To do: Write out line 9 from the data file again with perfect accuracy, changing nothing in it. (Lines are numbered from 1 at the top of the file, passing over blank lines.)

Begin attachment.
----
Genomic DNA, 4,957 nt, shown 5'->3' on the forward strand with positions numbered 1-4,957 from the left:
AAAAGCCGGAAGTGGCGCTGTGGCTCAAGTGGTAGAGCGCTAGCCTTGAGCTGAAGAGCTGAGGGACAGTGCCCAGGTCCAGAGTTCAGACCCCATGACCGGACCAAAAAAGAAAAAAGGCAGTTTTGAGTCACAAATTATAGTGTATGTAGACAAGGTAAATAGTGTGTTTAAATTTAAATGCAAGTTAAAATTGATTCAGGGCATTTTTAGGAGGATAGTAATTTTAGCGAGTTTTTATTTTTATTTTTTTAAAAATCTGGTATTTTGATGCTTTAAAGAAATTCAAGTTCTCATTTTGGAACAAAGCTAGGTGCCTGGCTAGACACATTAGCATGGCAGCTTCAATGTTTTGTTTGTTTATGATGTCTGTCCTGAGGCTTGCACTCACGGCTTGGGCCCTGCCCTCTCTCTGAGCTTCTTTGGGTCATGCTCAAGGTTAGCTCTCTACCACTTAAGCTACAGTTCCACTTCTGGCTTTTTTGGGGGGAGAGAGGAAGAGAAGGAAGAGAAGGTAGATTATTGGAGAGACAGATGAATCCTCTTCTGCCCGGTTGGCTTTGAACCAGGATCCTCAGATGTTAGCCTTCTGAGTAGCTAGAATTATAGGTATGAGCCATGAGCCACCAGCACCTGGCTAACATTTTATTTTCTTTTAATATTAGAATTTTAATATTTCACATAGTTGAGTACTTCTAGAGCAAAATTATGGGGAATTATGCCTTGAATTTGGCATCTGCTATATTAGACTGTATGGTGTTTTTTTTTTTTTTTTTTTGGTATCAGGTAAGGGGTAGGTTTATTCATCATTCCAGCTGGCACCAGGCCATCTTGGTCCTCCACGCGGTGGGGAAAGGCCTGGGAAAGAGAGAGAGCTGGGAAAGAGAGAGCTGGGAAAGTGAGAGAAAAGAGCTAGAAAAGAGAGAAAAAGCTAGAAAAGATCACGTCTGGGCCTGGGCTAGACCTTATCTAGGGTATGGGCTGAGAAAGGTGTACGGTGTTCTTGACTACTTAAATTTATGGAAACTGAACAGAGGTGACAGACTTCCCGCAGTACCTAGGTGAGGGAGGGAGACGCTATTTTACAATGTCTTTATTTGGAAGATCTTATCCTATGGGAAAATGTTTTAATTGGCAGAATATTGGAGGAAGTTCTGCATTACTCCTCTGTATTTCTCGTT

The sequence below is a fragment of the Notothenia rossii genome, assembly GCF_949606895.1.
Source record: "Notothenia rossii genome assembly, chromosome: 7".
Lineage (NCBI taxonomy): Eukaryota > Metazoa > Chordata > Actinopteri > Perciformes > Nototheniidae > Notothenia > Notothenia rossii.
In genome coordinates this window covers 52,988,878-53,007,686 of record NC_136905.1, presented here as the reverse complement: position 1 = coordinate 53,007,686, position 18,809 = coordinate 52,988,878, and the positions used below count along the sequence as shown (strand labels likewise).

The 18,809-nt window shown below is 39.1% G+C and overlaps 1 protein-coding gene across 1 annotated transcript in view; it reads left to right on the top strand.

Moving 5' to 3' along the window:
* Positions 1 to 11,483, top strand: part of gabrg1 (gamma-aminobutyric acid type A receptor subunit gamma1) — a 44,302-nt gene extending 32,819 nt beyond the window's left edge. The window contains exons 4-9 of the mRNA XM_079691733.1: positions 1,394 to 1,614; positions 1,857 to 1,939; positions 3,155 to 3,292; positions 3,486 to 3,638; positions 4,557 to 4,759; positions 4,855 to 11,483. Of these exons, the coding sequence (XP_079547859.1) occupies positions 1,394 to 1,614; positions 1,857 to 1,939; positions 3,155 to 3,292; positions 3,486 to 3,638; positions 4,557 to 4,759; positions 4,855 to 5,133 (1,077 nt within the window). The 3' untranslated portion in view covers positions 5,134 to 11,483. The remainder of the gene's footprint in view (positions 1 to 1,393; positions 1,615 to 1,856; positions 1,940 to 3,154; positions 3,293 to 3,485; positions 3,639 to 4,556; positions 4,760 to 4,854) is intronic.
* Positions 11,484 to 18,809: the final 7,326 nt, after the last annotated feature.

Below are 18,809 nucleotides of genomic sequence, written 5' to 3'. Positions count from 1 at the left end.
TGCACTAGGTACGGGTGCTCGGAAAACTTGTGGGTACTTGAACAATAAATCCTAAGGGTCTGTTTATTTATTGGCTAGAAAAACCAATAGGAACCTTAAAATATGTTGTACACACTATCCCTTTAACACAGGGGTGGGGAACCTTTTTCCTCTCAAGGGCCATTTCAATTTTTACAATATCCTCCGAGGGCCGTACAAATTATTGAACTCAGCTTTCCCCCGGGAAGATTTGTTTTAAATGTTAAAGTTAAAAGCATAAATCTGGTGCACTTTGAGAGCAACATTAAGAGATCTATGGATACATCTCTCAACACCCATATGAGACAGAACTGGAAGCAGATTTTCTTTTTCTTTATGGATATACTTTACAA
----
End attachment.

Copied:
* Positions 1 to 11,483, top strand: part of gabrg1 (gamma-aminobutyric acid type A receptor subunit gamma1) — a 44,302-nt gene extending 32,819 nt beyond the window's left edge. The window contains exons 4-9 of the mRNA XM_079691733.1: positions 1,394 to 1,614; positions 1,857 to 1,939; positions 3,155 to 3,292; positions 3,486 to 3,638; positions 4,557 to 4,759; positions 4,855 to 11,483. Of these exons, the coding sequence (XP_079547859.1) occupies positions 1,394 to 1,614; positions 1,857 to 1,939; positions 3,155 to 3,292; positions 3,486 to 3,638; positions 4,557 to 4,759; positions 4,855 to 5,133 (1,077 nt within the window). The 3' untranslated portion in view covers positions 5,134 to 11,483. The remainder of the gene's footprint in view (positions 1 to 1,393; positions 1,615 to 1,856; positions 1,940 to 3,154; positions 3,293 to 3,485; positions 3,639 to 4,556; positions 4,760 to 4,854) is intronic.